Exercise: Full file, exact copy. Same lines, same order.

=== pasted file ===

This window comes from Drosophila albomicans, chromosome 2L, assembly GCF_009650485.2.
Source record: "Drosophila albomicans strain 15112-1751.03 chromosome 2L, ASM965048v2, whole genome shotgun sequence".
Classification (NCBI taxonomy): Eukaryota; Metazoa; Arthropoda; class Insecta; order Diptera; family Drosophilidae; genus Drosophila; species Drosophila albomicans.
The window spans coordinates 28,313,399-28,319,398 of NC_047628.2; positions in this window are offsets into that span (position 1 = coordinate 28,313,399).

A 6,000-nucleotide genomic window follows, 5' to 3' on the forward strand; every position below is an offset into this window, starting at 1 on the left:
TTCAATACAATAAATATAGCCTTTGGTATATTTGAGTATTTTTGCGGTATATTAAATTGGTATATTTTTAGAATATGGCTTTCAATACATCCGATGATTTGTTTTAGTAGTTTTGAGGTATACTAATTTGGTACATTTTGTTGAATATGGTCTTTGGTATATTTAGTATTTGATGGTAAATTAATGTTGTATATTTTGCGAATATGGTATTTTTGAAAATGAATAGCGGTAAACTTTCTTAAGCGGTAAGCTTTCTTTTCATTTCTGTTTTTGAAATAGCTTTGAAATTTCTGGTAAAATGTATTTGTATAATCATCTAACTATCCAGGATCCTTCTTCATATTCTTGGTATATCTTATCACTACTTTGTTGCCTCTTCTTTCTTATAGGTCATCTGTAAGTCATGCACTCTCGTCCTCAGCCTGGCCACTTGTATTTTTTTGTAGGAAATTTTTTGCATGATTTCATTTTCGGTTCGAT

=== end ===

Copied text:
This window comes from Drosophila albomicans, chromosome 2L, assembly GCF_009650485.2.
Source record: "Drosophila albomicans strain 15112-1751.03 chromosome 2L, ASM965048v2, whole genome shotgun sequence".
Classification (NCBI taxonomy): Eukaryota; Metazoa; Arthropoda; class Insecta; order Diptera; family Drosophilidae; genus Drosophila; species Drosophila albomicans.
The window spans coordinates 28,313,399-28,319,398 of NC_047628.2; positions in this window are offsets into that span (position 1 = coordinate 28,313,399).

A 6,000-nucleotide genomic window follows, 5' to 3' on the forward strand; every position below is an offset into this window, starting at 1 on the left:
TTCAATACAATAAATATAGCCTTTGGTATATTTGAGTATTTTTGCGGTATATTAAATTGGTATATTTTTAGAATATGGCTTTCAATACATCCGATGATTTGTTTTAGTAGTTTTGAGGTATACTAATTTGGTACATTTTGTTGAATATGGTCTTTGGTATATTTAGTATTTGATGGTAAATTAATGTTGTATATTTTGCGAATATGGTATTTTTGAAAATGAATAGCGGTAAACTTTCTTAAGCGGTAAGCTTTCTTTTCATTTCTGTTTTTGAAATAGCTTTGAAATTTCTGGTAAAATGTATTTGTATAATCATCTAACTATCCAGGATCCTTCTTCATATTCTTGGTATATCTTATCACTACTTTGTTGCCTCTTCTTTCTTATAGGTCATCTGTAAGTCATGCACTCTCGTCCTCAGCCTGGCCACTTGTATTTTTTTGTAGGAAATTTTTTGCATGATTTCATTTTCGGTTCGAT